From a village boy to a rich businessman, Shashi Kapoor has handled several complex roles with ease, giving a distinct ‘Shashi’ touch. Even while going with the flow of glamorous commercial cinema and masala entertainers, he followed a parallel path, and owned great fame in the field in Indian theater and parallel cinema. That’s how he is different from other Kapoor members of his family.
When you think about Shashi Kapoor, the first thoughts flashing through the mind could be the iconic dialogue from Deewar, Mere Paas Maa Hai. In the film situation, though his brother (played by Amitabh Bachchan) tries to attract him towards the lust of money and fame, he stands firm as a sincere police officer who is not at all willing to give up the traditional values he carries in his mind, for whatever reason it may be. This Yash Chopra film released in 1975 during Emergency period was one of the highest grossers of the year, and it also began the successful association of Shashi with Amitabh Bachchan for a series of multi-starrer action films.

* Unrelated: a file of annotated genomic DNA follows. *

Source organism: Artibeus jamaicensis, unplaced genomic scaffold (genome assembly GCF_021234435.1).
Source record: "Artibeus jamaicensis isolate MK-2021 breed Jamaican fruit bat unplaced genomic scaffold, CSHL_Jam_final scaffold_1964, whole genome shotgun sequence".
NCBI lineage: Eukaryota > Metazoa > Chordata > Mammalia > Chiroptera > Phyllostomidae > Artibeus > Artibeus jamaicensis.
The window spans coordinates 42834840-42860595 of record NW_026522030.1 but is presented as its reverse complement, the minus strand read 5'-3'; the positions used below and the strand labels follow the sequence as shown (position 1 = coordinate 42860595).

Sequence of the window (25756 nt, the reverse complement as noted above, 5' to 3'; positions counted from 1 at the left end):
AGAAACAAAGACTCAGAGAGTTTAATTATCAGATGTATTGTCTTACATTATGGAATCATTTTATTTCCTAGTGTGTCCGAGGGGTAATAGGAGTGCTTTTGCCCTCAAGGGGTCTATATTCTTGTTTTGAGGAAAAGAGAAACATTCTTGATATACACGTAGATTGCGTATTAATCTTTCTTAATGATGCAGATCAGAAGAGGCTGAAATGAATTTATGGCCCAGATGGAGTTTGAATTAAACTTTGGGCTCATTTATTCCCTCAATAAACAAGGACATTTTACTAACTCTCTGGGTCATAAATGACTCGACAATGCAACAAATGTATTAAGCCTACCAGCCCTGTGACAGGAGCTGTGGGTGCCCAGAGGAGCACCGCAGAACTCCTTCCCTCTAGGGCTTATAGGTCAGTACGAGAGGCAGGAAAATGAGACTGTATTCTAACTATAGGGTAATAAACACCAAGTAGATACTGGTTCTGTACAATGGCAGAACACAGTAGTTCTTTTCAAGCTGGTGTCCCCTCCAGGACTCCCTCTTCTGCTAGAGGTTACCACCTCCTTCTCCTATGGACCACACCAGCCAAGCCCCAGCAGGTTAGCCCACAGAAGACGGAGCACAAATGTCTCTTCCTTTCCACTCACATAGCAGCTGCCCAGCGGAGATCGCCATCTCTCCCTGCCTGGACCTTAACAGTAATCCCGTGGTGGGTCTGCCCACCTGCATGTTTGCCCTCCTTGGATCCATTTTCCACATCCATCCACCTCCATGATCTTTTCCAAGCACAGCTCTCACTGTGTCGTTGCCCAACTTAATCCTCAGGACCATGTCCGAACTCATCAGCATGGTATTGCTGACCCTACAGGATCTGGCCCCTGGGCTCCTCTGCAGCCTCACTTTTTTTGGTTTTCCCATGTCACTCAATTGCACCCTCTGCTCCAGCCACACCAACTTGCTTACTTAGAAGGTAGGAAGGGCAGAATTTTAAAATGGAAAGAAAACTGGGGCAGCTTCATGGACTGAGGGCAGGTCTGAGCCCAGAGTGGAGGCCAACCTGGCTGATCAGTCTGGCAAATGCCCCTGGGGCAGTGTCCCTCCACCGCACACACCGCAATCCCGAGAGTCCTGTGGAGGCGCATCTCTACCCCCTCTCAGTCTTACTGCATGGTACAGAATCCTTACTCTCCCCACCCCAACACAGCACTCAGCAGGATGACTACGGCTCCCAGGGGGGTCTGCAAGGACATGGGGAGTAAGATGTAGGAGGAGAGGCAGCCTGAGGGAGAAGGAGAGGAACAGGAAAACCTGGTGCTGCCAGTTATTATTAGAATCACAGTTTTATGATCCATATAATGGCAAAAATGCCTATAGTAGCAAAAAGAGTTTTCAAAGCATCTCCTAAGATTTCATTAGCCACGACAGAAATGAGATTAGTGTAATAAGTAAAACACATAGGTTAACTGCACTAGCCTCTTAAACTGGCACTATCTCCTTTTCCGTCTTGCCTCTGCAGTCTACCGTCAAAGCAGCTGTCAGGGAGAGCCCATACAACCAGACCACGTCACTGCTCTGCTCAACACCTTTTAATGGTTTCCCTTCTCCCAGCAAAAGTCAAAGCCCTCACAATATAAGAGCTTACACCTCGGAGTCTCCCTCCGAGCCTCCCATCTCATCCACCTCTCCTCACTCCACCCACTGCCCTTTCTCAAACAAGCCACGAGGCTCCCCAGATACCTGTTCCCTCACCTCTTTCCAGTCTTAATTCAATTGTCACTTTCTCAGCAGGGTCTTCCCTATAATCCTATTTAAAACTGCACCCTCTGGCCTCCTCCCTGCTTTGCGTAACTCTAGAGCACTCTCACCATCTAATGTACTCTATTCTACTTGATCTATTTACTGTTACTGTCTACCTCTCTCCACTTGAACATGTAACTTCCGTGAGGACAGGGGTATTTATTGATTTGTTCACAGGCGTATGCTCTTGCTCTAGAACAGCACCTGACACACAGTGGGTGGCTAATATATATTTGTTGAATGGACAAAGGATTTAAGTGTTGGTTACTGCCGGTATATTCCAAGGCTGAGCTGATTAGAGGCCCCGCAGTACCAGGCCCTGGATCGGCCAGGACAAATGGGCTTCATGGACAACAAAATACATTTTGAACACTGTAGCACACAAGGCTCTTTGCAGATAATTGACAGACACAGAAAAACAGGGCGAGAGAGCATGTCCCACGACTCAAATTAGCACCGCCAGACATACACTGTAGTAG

While 1950s were exclusively reserved for dramas and 1960s for melodramas and romantic films, with 1970s Bollywood changed its flow towards action films and angry young man heroic roles. With the emergence of Rajesh Khanna as the new superstar of Bollywood, almost all romantic heroes of 1950s faded from screen, and only those who carried forward the legacy were those who accepted action roles, and Shashi Kapoor was one among those rare breed of actors who achieved success with this transformation. His decision to accept multi-starrer movies, playing parallel lead (mostly to Amitabh Bachchan) also cemented his position in Bollywood for the next one decade or so. When Amitabh Bachchan represented the face of Bollywood cinema of 1970s, Shashi Kapoor was his mirror image.